The Lawrence, Mass., resident said her roommate had stolen her rent money and she needed the cash right away. So, without many options, Clemens went to Route 28 in Salem, home to a handful of title and payday lenders. She put up the title of her Acura RSX as collateral and got a loan.
"It was my choice. You choose to do it," she said of the decision to take money from an industry many critics have called unscrupulous.
But when told state lawmakers were considering regulations that would effectively put the title and payday lending industry out of business, Clemens answered in a single word: "Good."
Yesterday, the state Senate Commerce, Labor and Consumer Protection Committee heard testimony on proposals that would effectively eliminate title and payday lending in New Hampshire. The House passed a similar measure last month, 207-124.
Many lawmakers want to limit interest rates on those loans to 36 percent annually. Today, title and payday lenders generally charge between 400 percent and 600 percent annual interest.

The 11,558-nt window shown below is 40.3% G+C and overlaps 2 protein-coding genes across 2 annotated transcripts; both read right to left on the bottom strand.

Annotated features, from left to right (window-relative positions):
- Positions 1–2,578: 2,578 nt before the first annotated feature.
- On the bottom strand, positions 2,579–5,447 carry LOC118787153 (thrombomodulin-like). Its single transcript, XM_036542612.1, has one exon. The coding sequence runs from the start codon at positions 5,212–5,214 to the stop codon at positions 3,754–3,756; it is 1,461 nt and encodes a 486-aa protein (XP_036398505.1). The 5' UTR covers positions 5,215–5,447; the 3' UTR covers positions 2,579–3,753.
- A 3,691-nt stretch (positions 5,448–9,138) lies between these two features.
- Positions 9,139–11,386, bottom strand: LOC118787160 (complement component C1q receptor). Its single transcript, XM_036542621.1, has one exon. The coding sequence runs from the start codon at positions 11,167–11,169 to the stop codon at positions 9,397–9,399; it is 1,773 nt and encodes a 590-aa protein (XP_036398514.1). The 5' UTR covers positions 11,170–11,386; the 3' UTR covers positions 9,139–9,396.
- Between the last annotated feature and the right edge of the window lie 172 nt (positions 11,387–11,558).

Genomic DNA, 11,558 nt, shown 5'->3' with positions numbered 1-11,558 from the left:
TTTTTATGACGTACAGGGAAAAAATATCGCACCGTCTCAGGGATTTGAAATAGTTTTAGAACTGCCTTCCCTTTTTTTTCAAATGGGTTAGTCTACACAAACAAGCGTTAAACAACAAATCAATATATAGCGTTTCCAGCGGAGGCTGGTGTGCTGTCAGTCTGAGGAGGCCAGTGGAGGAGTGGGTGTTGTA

And representatives of the lending industry said they need the higher interest rates to stay in business.
At 36 percent interest, a $100 payday loan would only accrue $1.38 in interest over the typical, two-week period, said Jamie Fulmer, spokesman for payday lender Advance America, which has outlets in Salem, Derry and Plaistow.
Right now, Advance America would make $20 on that loan, Fulmer said.
Title and payday loans are often for very small amounts - usually not much more than the $1,000 Clemens took out. And the loans are supposed to be paid off quickly, often within two weeks.
Advocates for title and payday lending said consumers want the loans, and said the vast majority of borrowers pay back their loans within two weeks.
Last year, for instance, lenders gave out 150,000 payday loans and 10,000 title loans in New Hampshire, according to Richard Bouley, a lobbyist for Advance America.
Beyond that, 95 percent of payday loans are paid in full and on time, Fulmer said.
But critics paint a far darker picture of both payday and title lending.
"It's a sin and it should be illegal," Salem Human Services Director Bob Loranger said of the lending practices.